Another sad anniversary in world history; another powerful protest song to recall it. It was on this day in 1989 the Chinese government put its jackbooted foot down on protestors at Tiananmen Square, leaving hundreds, perhaps thousands, dead and the country’s reputation in tatters…not that they much cared.
Tiananmen Square is actually a 53 acre open space in the middle of Beijing. It’s home to the National Museum and a Monument To the People’s Heroes. But in ’89 it gained international notoriety when in April thousands of protestors took to it and set up camp to protest the country’s state of affairs. Mostly it was university students there, although some ordinary laborers joined them. China was changing (as was the entire world) and while they’d allowed in some access to Western media and partly converted their land to a market economy, it was still a Communist dictatorship. Students wanted free elections and freedom of the press; the workers mostly wanted a fairer share of the wealth as they sensed that a few were getting very rich while most were working harder for less than before.
The protests drew attention, both internally and internationally. By late May, similar protests were occurring in 400 different towns and cities. “Paramount Leader” Deng Xiaoping ordered a crackdown on them, and sent some 300 000 troops, many in tanks and all armed, into Beijing. On June 3rd, people were warned to stay in their homes the next day, but the protestors stood their ground. Troops rolled into the square, shooting and killing many, running over others and of course creating pandemonium. The battle was lopsided, but not entirely one-sided; along the streets to the square, people attacked soldiers, threw molotov cocktails at them and publicly hung a few unfortunate soldiers they captured. A few foreign journalists were able to get footage of the massacre out to the world and the next day Stuart Franklin took the now-iconic picture of a lone man standing in front of a line of tanks leaving town seen above.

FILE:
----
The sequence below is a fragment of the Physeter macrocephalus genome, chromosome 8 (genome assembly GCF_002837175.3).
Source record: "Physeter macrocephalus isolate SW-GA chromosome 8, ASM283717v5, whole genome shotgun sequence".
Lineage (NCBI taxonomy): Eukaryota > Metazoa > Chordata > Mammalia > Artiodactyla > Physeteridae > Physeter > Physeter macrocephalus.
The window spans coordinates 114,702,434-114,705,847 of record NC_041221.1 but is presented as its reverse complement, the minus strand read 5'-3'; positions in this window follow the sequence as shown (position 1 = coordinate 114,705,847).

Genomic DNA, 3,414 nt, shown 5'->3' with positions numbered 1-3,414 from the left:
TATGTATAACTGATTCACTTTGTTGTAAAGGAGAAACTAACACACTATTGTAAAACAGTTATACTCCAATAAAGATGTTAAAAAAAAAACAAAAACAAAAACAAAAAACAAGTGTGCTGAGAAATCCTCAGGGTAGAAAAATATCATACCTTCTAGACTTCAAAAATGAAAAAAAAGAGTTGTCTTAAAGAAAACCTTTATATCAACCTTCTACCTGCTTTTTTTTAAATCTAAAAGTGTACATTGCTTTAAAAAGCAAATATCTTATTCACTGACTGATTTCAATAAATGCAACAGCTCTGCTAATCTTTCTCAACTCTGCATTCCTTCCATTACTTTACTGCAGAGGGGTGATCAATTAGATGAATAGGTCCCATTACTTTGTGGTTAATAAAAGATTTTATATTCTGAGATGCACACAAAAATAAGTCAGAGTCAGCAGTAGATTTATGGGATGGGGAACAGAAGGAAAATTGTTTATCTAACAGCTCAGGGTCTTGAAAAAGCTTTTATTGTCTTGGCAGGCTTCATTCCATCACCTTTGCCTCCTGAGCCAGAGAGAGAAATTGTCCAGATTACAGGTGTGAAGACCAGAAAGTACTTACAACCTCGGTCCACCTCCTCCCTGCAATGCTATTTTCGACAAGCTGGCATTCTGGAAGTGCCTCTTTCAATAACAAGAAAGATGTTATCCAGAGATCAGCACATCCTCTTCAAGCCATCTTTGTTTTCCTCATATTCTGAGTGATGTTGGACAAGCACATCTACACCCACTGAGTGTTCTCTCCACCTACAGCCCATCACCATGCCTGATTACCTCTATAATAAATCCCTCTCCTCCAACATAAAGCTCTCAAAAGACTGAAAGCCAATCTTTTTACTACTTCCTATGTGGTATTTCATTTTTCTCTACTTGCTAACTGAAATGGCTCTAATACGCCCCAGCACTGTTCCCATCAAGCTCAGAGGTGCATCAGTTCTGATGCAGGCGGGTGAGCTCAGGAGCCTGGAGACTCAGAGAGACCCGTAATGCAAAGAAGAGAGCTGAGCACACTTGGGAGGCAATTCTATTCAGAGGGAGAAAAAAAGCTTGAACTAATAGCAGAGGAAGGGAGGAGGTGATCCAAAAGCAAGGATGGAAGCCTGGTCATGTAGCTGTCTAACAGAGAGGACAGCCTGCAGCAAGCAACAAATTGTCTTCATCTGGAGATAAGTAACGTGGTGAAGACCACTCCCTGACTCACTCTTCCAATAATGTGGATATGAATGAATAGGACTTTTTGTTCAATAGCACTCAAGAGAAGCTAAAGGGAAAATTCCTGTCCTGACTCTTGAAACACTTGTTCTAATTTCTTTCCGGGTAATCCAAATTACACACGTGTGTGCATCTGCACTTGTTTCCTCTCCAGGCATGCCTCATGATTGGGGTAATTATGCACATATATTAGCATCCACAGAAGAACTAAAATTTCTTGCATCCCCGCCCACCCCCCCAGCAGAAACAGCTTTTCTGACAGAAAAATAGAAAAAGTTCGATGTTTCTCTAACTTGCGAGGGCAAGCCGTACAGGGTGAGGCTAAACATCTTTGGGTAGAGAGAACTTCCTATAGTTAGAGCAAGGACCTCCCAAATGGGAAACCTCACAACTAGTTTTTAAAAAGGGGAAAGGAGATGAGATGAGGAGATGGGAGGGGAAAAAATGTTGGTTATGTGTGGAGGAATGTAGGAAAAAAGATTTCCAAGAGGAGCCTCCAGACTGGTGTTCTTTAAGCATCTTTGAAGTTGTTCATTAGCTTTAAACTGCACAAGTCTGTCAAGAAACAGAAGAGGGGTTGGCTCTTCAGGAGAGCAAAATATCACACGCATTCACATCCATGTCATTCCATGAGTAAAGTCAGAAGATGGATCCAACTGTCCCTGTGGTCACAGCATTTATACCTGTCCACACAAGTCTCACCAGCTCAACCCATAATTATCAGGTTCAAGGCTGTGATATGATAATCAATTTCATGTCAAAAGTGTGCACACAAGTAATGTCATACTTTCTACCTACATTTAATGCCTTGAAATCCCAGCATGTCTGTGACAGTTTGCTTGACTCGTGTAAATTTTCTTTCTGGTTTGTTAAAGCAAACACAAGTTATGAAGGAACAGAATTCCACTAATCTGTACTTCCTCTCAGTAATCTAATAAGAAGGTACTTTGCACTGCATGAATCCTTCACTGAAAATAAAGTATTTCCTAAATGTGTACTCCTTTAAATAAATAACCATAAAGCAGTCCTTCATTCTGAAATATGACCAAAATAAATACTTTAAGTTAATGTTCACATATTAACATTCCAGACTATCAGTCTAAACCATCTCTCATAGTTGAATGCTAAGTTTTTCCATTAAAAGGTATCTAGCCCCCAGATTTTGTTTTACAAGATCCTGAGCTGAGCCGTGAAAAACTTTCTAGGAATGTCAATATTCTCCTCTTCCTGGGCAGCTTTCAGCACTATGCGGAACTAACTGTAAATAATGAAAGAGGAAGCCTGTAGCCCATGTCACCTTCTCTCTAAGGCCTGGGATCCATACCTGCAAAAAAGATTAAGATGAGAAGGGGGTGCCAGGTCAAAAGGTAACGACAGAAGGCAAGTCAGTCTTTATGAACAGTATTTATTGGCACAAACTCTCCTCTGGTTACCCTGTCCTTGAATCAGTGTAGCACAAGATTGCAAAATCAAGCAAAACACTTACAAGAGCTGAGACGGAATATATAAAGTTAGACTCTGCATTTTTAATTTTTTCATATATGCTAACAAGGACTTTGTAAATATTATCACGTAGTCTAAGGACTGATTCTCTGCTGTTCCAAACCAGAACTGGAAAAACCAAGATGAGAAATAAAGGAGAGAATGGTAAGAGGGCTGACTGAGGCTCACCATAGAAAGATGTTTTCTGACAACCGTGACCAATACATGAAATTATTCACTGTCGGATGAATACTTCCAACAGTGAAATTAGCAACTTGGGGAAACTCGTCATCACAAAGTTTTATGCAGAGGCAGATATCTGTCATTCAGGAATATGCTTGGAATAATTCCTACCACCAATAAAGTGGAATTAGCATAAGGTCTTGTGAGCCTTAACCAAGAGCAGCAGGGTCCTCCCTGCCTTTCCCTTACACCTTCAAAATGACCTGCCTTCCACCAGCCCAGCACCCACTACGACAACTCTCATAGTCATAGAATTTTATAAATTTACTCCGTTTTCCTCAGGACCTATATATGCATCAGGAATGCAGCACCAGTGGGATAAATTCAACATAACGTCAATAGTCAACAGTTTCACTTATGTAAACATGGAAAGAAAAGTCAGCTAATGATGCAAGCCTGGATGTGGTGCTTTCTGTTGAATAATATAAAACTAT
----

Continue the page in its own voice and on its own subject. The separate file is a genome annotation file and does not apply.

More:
The Chinese government cracked down on public freedoms and either jailed or expelled foreign news people and journalists. And much like the Irish Bogside Massacre and the Ohio State riots, a scathing protest song arose from it. Although unlike the U2 and Crosby, Stills, Nash & Young classics, this one by Roger Waters didn’t get a lot of attention. Still the 1992 song “Watching TV” does give an angry dose of insight into the horrible event.
While one can accuse Waters of many things (and David Gilmour and his wife do just that) one can’t say he pulls punches with his angry lyrics, nor that he is lacking in know-how to create a good-sounding and well-produced record. He checked off both those boxes on “Watching TV”, a six-minute dirge written from the perspective of a fictional, heartbroken young Chinese student whose sister died in the protest and showed up in the TV coverage. It hints at how traumatic that would be as well as the irony that the protests had probably been fueled by them seeing the outside world (particularly the rapid changes happening in the Soviet Block) on TV and wanting that for themselves. It was from his third solo album, Amused to Death, a loose concept album about how TV and mass media was dumbing us all down. The album checked in at over an hour, and was recorded in “Q-sound”, a way of enhancing 3D sound effects and more recently re-released in 5.1 Surround Sound. He said that was done, about eight years back because “it didn’t get the attention it deserved” and the problems he sang about are “maybe even more relevant to our predicament as people in 2015.” Among those helping him on this track were Jeff Beck on lead guitar, Madonna-collaborator Patrick Leonard producing and playing keyboards while Don Henley added backing vocals.
The song wasn’t released as a single but did get some airplay on FM rock stations. The album reached #8 in the UK and #21 in the U.S. Record Collector applauded it for being “Waters at his most bleakly inspired since… The Wall.” One wonders if he’ll come up with a bleakly-inspired follow-up, “Watching Tik Tok.”